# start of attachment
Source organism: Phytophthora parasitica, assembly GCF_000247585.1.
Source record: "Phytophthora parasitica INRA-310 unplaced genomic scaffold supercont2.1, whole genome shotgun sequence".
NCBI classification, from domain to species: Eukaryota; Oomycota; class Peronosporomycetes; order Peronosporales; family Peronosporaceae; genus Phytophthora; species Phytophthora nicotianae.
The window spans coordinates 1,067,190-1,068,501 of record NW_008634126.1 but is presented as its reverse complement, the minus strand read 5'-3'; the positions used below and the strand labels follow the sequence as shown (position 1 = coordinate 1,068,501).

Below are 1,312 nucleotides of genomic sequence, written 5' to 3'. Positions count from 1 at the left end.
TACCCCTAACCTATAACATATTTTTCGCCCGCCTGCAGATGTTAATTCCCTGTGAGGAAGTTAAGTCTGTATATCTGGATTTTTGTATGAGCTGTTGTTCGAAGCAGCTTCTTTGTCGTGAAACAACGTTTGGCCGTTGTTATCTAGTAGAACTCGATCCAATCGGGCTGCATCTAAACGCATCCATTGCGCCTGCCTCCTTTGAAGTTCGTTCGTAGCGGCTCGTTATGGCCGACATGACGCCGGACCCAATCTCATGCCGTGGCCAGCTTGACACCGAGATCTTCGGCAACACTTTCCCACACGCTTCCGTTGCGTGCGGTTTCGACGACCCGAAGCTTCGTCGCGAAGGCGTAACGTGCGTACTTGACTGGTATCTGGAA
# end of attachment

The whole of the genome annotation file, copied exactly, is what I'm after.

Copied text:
Source organism: Phytophthora parasitica, assembly GCF_000247585.1.
Source record: "Phytophthora parasitica INRA-310 unplaced genomic scaffold supercont2.1, whole genome shotgun sequence".
NCBI classification, from domain to species: Eukaryota; Oomycota; class Peronosporomycetes; order Peronosporales; family Peronosporaceae; genus Phytophthora; species Phytophthora nicotianae.
The window spans coordinates 1,067,190-1,068,501 of record NW_008634126.1 but is presented as its reverse complement, the minus strand read 5'-3'; the positions used below and the strand labels follow the sequence as shown (position 1 = coordinate 1,068,501).

Below are 1,312 nucleotides of genomic sequence, written 5' to 3'. Positions count from 1 at the left end.
TACCCCTAACCTATAACATATTTTTCGCCCGCCTGCAGATGTTAATTCCCTGTGAGGAAGTTAAGTCTGTATATCTGGATTTTTGTATGAGCTGTTGTTCGAAGCAGCTTCTTTGTCGTGAAACAACGTTTGGCCGTTGTTATCTAGTAGAACTCGATCCAATCGGGCTGCATCTAAACGCATCCATTGCGCCTGCCTCCTTTGAAGTTCGTTCGTAGCGGCTCGTTATGGCCGACATGACGCCGGACCCAATCTCATGCCGTGGCCAGCTTGACACCGAGATCTTCGGCAACACTTTCCCACACGCTTCCGTTGCGTGCGGTTTCGACGACCCGAAGCTTCGTCGCGAAGGCGTAACGTGCGTACTTGACTGGTATCTGGAA